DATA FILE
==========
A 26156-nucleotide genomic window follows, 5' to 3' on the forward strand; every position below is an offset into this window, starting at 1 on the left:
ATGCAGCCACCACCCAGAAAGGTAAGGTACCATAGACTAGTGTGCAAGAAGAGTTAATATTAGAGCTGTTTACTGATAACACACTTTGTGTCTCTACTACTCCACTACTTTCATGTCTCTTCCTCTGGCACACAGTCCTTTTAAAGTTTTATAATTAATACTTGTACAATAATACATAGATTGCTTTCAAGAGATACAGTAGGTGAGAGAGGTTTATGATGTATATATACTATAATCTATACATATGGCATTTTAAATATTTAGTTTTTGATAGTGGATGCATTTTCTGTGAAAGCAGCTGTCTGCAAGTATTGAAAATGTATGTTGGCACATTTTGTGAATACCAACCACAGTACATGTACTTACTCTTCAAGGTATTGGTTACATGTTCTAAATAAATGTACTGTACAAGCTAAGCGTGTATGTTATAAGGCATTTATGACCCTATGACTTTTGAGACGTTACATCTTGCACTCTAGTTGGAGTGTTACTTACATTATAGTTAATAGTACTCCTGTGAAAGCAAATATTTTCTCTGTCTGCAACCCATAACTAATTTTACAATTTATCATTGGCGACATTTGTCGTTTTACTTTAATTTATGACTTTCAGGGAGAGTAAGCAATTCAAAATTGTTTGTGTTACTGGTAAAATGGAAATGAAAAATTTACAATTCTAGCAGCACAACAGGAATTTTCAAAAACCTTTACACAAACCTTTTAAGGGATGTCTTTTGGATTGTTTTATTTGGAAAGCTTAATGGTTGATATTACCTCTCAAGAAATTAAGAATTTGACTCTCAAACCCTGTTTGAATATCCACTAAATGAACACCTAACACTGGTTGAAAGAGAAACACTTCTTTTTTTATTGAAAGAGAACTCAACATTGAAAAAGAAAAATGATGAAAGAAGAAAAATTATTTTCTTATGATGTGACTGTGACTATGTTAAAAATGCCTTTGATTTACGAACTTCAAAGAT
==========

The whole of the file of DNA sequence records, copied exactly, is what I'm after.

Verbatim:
A 26156-nucleotide genomic window follows, 5' to 3' on the forward strand; every position below is an offset into this window, starting at 1 on the left:
ATGCAGCCACCACCCAGAAAGGTAAGGTACCATAGACTAGTGTGCAAGAAGAGTTAATATTAGAGCTGTTTACTGATAACACACTTTGTGTCTCTACTACTCCACTACTTTCATGTCTCTTCCTCTGGCACACAGTCCTTTTAAAGTTTTATAATTAATACTTGTACAATAATACATAGATTGCTTTCAAGAGATACAGTAGGTGAGAGAGGTTTATGATGTATATATACTATAATCTATACATATGGCATTTTAAATATTTAGTTTTTGATAGTGGATGCATTTTCTGTGAAAGCAGCTGTCTGCAAGTATTGAAAATGTATGTTGGCACATTTTGTGAATACCAACCACAGTACATGTACTTACTCTTCAAGGTATTGGTTACATGTTCTAAATAAATGTACTGTACAAGCTAAGCGTGTATGTTATAAGGCATTTATGACCCTATGACTTTTGAGACGTTACATCTTGCACTCTAGTTGGAGTGTTACTTACATTATAGTTAATAGTACTCCTGTGAAAGCAAATATTTTCTCTGTCTGCAACCCATAACTAATTTTACAATTTATCATTGGCGACATTTGTCGTTTTACTTTAATTTATGACTTTCAGGGAGAGTAAGCAATTCAAAATTGTTTGTGTTACTGGTAAAATGGAAATGAAAAATTTACAATTCTAGCAGCACAACAGGAATTTTCAAAAACCTTTACACAAACCTTTTAAGGGATGTCTTTTGGATTGTTTTATTTGGAAAGCTTAATGGTTGATATTACCTCTCAAGAAATTAAGAATTTGACTCTCAAACCCTGTTTGAATATCCACTAAATGAACACCTAACACTGGTTGAAAGAGAAACACTTCTTTTTTTATTGAAAGAGAACTCAACATTGAAAAAGAAAAATGATGAAAGAAGAAAAATTATTTTCTTATGATGTGACTGTGACTATGTTAAAAATGCCTTTGATTTACGAACTTCAAAGAT